BBB Warning: Avoid these common Amazon Prime Day scams
Amazon Prime Day is almost here. June 21-22 marks another 48 hours of deals that flood traffic to Amazon’s website.
After a postponed Prime Day in 2020, retail analysts expect the shopping “halo effect” to bounce back to 2019 levels and drive traffic and sales for retailers outside of Amazon. All that internet traffic will also attract scammers looking to steal shoppers’ information. Better Business Bureau (BBB) Serving Western Virginia wants consumers to be savvy shoppers with these helpful tips and to avoid falling victim to these common Amazon scams.
Prime Day typically occurs in mid-July and has expanded from 24 hours to multiple days of deals just for Prime members. With sales exceeding $10 billion last year for Amazon, it’s an event that shoppers do not want to miss. As Amazon sales increased 45% from over $7 billion in July 2019, many other retailers have begun to participate in the online shopping extravaganza to promote their own deals at the same time as Prime Day to attract customers searching for deep discounts—including those who are not Prime members.
Major retailers with online deals during Amazon Prime Day
- Walmart announced “Deals For Days” from June 20 to June 23
- Target announced “Target Deal Days” from June 20 to June 22
- Kohl’s announced “Wow Deals” from June 21 to June 22.
- Newegg will hold “Fantastic Tech” sales from June 21 to June 23
“This surge in online holiday shopping events drive demand for discounts earlier in the season but also give opportunities for bad actors to take advantage of an unexpected shopper looking for a deal,” says Julie Wheeler, President and CEO of BBB Serving Western Virginia. “ Be wary of clicking on social media ads. You’re safer to go directly to the website and do research on unknown companies. Beware of unsolicited calls, emails, and texts from major retailers asking for personal and banking information. That’s a red flag it’s a scam.” says Wheeler.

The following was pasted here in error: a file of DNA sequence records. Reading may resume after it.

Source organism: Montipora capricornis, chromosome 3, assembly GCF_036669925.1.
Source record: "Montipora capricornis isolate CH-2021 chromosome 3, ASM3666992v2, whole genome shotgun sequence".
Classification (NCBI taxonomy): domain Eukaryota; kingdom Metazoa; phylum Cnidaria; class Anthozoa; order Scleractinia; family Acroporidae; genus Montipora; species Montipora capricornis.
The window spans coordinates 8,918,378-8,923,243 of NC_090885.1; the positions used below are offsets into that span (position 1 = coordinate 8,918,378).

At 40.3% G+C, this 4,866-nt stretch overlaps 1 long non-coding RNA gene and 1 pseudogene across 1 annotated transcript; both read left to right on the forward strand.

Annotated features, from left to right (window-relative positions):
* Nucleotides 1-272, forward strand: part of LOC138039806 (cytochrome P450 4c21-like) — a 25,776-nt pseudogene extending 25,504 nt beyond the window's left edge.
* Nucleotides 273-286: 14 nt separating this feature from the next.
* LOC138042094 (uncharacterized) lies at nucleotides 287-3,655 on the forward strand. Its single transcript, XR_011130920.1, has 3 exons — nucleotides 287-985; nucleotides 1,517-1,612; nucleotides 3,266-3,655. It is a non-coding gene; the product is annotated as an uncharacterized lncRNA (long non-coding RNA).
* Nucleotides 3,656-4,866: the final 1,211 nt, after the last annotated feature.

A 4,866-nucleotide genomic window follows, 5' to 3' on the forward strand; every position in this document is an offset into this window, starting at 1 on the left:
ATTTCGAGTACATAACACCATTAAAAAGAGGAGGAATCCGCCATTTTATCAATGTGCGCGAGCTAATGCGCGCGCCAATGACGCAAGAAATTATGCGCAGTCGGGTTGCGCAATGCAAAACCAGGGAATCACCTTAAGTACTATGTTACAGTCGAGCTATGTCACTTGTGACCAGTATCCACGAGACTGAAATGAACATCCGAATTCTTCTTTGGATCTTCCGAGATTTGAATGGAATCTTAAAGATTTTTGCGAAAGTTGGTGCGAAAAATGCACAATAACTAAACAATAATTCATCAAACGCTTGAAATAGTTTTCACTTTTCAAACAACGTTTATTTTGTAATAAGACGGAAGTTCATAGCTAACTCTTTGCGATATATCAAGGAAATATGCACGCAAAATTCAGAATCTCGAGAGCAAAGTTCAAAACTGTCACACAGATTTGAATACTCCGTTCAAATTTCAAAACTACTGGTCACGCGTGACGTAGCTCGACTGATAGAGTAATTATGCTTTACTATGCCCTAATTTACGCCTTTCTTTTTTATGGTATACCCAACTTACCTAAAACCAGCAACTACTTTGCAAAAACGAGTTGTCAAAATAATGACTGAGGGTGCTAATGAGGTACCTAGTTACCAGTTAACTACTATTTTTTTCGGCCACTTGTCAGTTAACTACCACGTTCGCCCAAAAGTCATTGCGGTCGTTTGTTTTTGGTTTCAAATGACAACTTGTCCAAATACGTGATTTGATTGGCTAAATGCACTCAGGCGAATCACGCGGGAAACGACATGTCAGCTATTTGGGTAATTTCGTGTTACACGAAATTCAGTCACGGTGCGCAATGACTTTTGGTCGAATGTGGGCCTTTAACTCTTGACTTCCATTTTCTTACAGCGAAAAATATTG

How to spot a scam
- Be skeptical of email and unsolicited calls. Some departments at Amazon will call customers, but Amazon will never ask you to disclose or verify sensitive personal information or offer you a refund you do not expect. Amazon will never ask you to make a payment outside of its website and never ask you for remote access to your device.
- Ignore unsolicited messages that ask for personal information. Amazon will also never send you an unsolicited message that asks you to provide sensitive personal information, such as your tax ID, bank account number, or credit card information.
- Ignore calls for immediate action. Scammers try to get you to act before you think by creating a sense of urgency. Don’t fall for it.
- Beware of requests to pay via wire transfer, CashApp, gift cards, or prepaid debit cards (such as MoneyPak, iTunes, or similar cards). These are almost always a sign of fraud.
- Report scams to Amazon. Any customer that receives a suspicious email or calls from a person impersonating an Amazon employee report it to Amazon customer service. Amazon investigates these complaints and will takes action if warranted.